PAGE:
This year Glenda Omat won third place in the Rolling the Dice event and took first place in the Mystery Poker Run. Omat, who says she is not really an avid rider, but rather a great passenger with her husband Spud Despres, comes from Ocean Shores, Washington, but spends the winters in Arizona. They have attended the Rocky Point Rally for the past three years along with six other snowbird couples from Washington State. First place winner of Rolling the Dice was Jeanette Paul from Ajo, and second place went to Bob Host of Glendale.

The culmination of the Saturday events is the annual parade ride, where bikers line up by the Black Dog Bar and the Red Cross. Children line the entire route waiting for the bikers to toss candy and school items. Bikers are welcomed by these friendly people and they show it for this final town event.

Friday night there was music at the Paradise Beach Sand Bar by the band High-n-Tight and the Cellphone Cowboy played at Hacienda Las Fuentes. Though these events were sponsored by the Rally, they were not as well attended as the Saturday night concert on the beach. Mogollon (pronounced Mug-ee-own), a very popular band from Overgaard, Arizona, put on a spectacular concert right down on the beach between the Sea of Cortez and the Playa Bonita Resort. Chairs were set up, but many just sat in the sand to hear this fantastic group entertain. Even though the truck with all their gear had been stuck in the sand getting to the stage, and even though the sound system gave them a problem, these four musicians blasted away with their hits and the crowd went crazy. Of all the feedback about the rally, the beach concert was by far the biggest hit of this year (even with the small charge of $10), and topped anything from any previous years. In between electrical short-outs and in between well deserved shots of tequila for the band and the audience, this was one fine evening for all and a happy ending to the three-day event. Scherer and Palacio definitely have a venue for years to come if they can continue to get these fine entertainers and improve the beach setup.

Most bikers try to leave as early as possible on Sunday morning because crossing the border back to the U.S.A. is a much more involved experience. This year is the last year that passports were not required; a birth certificate or two forms of identification, one with a photo, would get you home. It would be wise to investigate the requirements for crossing the border long before next year’s event on November 5–8, 2009. Exiting the border in a timely manner is mandatory when sitting atop a motorcycle and last year lines were specially set up to handle the bikers separately from other vehicles. However, this year when Susie Golden was headed home she happened upon a total mess, with bikes interspersed with RVs and cars. Anyone who knows Susie knows that she takes care of business and that is just what she did! After speaking to the border patrol, she personally escorted about 80 bikers up to the front to cross over. Then she returned to get over 200 more, only to be stopped by several Mexican police with a machine gun on the top of their truck. They didn’t speak English and Susie didn’t speak Spanish but believe me, after dealing with Susie all but one got back into their vehicle and took off, leaving a trail of dust! The one who was left was able to finally understand what was going on, thanks to a bilingual person who had seen Susie’s dilemma. He then started directing the bikes to a single line and Susie hightailed it back to the U.S., where a quick call to Lyman and Oscar got the message back to the border to “let the bikes through!”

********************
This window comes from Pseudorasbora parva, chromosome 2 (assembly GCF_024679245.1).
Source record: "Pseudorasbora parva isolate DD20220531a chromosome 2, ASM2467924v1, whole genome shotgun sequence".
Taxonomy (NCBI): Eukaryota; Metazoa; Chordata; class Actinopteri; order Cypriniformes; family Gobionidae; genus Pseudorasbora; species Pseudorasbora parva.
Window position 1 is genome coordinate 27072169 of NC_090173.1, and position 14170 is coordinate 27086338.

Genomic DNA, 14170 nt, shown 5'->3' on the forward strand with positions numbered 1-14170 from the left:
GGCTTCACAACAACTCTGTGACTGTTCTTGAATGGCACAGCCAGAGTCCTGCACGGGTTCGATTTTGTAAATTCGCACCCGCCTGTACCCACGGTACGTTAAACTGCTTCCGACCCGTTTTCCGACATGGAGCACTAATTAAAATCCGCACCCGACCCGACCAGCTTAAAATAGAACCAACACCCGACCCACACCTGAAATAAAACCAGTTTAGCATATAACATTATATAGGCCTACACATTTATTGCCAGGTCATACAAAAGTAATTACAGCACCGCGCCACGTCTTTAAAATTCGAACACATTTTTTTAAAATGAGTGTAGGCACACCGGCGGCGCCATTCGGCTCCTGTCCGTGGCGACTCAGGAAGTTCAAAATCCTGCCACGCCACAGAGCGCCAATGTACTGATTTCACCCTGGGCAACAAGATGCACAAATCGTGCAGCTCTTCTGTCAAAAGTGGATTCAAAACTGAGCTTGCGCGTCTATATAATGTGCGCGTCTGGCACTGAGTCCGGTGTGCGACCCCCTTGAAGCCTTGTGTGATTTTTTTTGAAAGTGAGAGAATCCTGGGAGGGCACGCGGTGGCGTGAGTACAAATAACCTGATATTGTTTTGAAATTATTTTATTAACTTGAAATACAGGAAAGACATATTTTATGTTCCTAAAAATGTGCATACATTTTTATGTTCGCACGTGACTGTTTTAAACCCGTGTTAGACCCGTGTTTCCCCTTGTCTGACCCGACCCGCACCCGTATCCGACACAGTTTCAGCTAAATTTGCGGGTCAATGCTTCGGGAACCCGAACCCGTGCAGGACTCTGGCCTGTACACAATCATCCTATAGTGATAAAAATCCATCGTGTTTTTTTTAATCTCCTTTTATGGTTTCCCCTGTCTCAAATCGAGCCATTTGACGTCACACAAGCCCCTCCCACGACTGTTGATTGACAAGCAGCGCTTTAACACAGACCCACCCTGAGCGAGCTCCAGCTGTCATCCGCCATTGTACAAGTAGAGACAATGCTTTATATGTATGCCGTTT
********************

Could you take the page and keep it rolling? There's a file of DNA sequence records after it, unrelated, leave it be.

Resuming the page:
It is always comforting to have your wheels back on American soil. Just about four miles north of the border is the Organ Pipe Cactus National Monument and some of our group took a short ride through this peaceful and beautiful park before heading up to Phoenix. This is a good spot to stop, rest, and reflect on the past few days of fun. The wind wasn’t cooperating on the return trip and all bikers had to fight it the entire length of the ride, along with a sudden shot of golf ball-sized hail that our group thankfully missed! All in all it is the friends that one meets and holds onto from the camaraderie of motorcycling. Next year we’ll do the same thing over again, as will so many others.